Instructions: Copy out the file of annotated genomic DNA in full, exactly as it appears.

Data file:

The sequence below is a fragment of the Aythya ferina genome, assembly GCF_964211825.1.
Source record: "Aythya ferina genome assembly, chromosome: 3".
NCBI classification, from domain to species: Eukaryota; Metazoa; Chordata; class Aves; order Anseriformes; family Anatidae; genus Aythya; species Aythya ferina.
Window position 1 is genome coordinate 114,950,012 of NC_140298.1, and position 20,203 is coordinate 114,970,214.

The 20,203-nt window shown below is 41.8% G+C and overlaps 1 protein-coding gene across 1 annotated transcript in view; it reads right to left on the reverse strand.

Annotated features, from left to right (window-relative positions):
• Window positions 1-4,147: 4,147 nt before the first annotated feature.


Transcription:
The sequence below is a fragment of the Aythya ferina genome, assembly GCF_964211825.1.
Source record: "Aythya ferina genome assembly, chromosome: 3".
NCBI classification, from domain to species: Eukaryota; Metazoa; Chordata; class Aves; order Anseriformes; family Anatidae; genus Aythya; species Aythya ferina.
Window position 1 is genome coordinate 114,950,012 of NC_140298.1, and position 20,203 is coordinate 114,970,214.

The 20,203-nt window shown below is 41.8% G+C and overlaps 1 protein-coding gene across 1 annotated transcript in view; it reads right to left on the reverse strand.

Annotated features, from left to right (window-relative positions):
• Window positions 1-4,147: 4,147 nt before the first annotated feature.